I just got back from a trip to the Perimeter Institute, where I spoke at a conference on Hopf Algebras in Kitaev’s Quantum Double Models.

This workshop was a lot of fun! I learned a lot, had the chance to talk to people I’ve known for a long time, and meet others I hadn’t managed to connect with before. I was especially excited to find out about some lines of work in progress that build on my work with Catherine Meusburger on Hopf algebra gauge theory.

In fact, our work on this seems to have been an impetus for the workshop, and it was really gratifying to see how other people are beginning to apply our theory, and also work out some interesting examples of it for particular Hopf algebras! I’m anticipating some interesting work coming out in the near future.

Here’s the conference photo; I’m farthest right, and my coauthor, Catherine, is the 11th head from the left, peeking out from the second row:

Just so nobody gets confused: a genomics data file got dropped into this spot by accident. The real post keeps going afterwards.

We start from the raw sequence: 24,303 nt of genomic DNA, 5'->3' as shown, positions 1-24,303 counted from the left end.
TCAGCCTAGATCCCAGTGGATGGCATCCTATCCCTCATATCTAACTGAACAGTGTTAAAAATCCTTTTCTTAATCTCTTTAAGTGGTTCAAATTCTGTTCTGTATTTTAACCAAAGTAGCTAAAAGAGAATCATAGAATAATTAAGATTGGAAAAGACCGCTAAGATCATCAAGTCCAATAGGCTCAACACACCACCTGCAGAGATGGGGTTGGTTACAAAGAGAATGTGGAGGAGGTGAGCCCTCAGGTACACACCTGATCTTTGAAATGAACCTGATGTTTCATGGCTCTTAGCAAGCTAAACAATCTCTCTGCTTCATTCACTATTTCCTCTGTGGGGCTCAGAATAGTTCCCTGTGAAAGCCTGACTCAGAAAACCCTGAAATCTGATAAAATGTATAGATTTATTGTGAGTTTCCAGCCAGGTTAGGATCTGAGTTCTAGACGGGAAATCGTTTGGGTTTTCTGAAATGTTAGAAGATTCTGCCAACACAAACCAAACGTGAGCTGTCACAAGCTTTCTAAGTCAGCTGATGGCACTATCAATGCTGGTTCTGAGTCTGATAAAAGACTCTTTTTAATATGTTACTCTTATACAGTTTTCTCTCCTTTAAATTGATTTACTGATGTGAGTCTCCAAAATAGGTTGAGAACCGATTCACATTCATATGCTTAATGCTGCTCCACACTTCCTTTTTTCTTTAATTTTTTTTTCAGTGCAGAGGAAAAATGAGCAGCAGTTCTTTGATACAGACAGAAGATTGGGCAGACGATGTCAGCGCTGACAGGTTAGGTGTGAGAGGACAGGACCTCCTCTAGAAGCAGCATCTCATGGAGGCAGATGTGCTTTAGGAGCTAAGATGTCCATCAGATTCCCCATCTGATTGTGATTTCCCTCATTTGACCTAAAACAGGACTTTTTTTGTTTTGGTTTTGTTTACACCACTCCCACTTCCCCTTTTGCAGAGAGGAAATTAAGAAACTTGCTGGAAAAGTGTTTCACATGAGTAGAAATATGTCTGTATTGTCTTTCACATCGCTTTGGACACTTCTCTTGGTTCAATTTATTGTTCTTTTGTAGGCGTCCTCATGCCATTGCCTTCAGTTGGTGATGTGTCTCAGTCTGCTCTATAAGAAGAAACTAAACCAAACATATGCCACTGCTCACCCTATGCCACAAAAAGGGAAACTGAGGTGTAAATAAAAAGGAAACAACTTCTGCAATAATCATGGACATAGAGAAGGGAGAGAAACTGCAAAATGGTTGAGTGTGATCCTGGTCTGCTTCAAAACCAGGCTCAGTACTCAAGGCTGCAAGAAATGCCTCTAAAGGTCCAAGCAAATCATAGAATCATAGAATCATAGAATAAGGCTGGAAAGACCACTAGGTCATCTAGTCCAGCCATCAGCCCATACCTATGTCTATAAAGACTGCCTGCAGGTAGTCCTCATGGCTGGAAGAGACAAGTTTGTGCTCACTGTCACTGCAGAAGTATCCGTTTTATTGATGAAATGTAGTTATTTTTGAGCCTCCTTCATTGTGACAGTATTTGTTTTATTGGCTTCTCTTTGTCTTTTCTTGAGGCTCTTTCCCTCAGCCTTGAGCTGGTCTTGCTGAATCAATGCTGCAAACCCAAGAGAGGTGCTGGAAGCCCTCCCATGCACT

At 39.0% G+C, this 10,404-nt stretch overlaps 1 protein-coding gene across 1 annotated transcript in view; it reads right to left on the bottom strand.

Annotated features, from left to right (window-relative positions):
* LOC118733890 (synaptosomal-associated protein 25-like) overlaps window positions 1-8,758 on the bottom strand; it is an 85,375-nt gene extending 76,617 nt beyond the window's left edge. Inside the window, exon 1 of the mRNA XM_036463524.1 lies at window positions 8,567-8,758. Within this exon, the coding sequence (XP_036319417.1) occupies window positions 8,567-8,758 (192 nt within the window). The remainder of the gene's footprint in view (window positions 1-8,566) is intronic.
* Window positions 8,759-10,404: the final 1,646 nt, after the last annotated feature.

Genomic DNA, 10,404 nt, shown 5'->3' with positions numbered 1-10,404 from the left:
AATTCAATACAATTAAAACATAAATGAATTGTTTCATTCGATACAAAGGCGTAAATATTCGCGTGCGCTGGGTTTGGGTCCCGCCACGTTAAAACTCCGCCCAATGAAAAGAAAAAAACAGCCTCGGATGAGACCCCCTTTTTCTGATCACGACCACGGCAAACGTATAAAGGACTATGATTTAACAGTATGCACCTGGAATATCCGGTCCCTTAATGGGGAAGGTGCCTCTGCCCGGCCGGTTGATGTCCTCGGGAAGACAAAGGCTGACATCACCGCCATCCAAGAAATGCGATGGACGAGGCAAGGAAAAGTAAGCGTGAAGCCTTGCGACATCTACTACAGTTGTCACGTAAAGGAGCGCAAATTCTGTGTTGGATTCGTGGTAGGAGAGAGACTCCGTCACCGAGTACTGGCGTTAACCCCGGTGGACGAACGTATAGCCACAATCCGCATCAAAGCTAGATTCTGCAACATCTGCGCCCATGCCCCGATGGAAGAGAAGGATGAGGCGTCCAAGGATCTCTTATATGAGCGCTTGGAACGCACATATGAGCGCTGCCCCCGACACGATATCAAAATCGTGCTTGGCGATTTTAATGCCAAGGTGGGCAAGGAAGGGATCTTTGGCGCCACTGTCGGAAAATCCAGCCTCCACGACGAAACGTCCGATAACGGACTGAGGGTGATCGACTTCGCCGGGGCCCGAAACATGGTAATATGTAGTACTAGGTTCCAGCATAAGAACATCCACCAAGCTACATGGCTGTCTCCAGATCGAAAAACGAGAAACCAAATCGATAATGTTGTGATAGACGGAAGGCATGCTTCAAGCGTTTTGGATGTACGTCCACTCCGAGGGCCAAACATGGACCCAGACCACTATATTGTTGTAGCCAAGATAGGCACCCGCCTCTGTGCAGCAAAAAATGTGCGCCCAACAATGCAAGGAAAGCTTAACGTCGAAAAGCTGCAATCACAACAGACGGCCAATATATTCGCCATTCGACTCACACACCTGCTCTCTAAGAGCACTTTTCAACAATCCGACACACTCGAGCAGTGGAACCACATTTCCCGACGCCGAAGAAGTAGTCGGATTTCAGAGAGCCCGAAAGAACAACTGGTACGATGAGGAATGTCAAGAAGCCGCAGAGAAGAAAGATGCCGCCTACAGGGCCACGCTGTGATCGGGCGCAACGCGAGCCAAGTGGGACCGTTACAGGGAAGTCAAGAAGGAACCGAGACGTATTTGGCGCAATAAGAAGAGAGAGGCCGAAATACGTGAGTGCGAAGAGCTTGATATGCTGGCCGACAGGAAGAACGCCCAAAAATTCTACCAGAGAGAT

I gave an introductory talk on the subject of Hopf algebra gauge theory, and you can download the slides from my talk, or even watch the video. Catherine’s talk followed mine, and she showed how Kitaev models are related to Hopf algebra gauge theory in the same way that Turaev-Viro TQFTs are related to Reshetikhin-Turaev TQFTs. Video of her talk is also available. Of course, for more detail on Hopf algebra gauge theory, you can also check out our paper: **Hopf algebra gauge theory on a ribbon graph**.

I can also recommend watching other talks from the conference, available from the webpage linked to above. This was just the kind of conference I like best, since it brought people from multiple research communities together, in this case including mathematicians and physicists of various sorts as well as mathematical computer scientists. Kitaev models have been a hot topic the past few years, and one reason I think they’re fun is precisely that people from several areas—quantum computation, Hopf algebras, category theory, quantum gravity, quantum foundations, topological quantum field theory, condensed matter physics, and more—are working together. Of course, this probably also helps explain the rather long conference title.

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